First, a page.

Thirty-Day Readmission Rate in Acute Heart Failure Patients Discharged Against Medical Advice in a Matched Cohort Study

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Abstract

Objective:

To determine the readmission rate in patients with acute heart failure (AHF) discharged against medical advice (AMA).

Methods:

We performed a retrospective analysis using the 2014 National Readmission Database. Patients admitted with a primary diagnosis of AHF were selected. Only those discharged to home and who left AMA were included in the study. The primary outcome was 30-day readmission. We compared the readmission rates among those discharged AMA vs routinely discharged patients using propensity score matching (PSM) to address imbalance in variables between the 2 groups. We matched 3 routinely discharged patients to 1 patient who left AMA.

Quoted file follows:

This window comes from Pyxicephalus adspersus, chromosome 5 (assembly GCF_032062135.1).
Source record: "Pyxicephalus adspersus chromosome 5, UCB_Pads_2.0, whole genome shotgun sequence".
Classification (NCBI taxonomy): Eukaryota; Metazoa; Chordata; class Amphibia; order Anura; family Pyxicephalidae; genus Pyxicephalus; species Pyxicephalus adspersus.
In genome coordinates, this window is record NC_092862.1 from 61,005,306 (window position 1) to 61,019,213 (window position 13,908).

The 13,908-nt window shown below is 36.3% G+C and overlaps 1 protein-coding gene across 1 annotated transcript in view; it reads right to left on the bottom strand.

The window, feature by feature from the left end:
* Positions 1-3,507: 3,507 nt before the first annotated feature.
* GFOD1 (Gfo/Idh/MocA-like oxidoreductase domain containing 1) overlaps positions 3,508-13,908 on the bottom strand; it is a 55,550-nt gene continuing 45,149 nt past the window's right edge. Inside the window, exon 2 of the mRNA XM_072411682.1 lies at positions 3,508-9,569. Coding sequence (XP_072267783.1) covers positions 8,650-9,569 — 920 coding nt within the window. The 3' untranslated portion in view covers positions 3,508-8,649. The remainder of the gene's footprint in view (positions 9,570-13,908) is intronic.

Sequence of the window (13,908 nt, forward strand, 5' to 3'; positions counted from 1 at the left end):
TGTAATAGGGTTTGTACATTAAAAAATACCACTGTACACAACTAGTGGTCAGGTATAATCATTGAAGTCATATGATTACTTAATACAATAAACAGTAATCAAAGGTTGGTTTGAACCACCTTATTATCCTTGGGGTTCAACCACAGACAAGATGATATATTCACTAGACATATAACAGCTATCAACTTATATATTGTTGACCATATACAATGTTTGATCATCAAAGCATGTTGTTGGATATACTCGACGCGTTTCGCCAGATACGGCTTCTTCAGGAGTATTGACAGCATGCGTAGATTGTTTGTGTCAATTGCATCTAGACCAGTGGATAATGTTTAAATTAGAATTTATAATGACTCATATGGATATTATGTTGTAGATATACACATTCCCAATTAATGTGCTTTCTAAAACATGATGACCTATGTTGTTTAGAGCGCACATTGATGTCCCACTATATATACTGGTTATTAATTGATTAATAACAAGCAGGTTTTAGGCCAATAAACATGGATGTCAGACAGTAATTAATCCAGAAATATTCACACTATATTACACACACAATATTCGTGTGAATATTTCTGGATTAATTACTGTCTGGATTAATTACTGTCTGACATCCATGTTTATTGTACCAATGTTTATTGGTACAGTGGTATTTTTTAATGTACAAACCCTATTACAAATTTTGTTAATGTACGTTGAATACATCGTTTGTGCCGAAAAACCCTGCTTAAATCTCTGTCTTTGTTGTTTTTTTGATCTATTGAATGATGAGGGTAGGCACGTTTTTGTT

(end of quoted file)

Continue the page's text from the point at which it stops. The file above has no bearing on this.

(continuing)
Results:

We identified 273,489 patients with AHF, of whom 116,869 qualified for further study analysis. A total of 2014 patients (1.7%) were in the AMA group and 114,855 (98.3%) were in the routinely discharged group. After PSM, 6042 routinely discharged patients were matched with 2014 patients from the AMA group. The standard mean difference for each variable was less than 10% postmatching. The 30-day readmission rate among those who left AMA was higher than among those routinely discharged (33% vs 20.1%; P<.001). Heart failure (44.8%) was the most common cause of readmission in the AMA group. Patients who left AMA were more likely to be readmitted to a different hospital compared with those routinely discharged (37.4 vs 23.1%; P<.001). They also had a high rate of leaving AMA during the readmission (18 vs 2%; P<.001).

Conclusion:

Patients with AHF discharged AMA had a significantly higher 30-day readmission rate than did the routinely discharged group.

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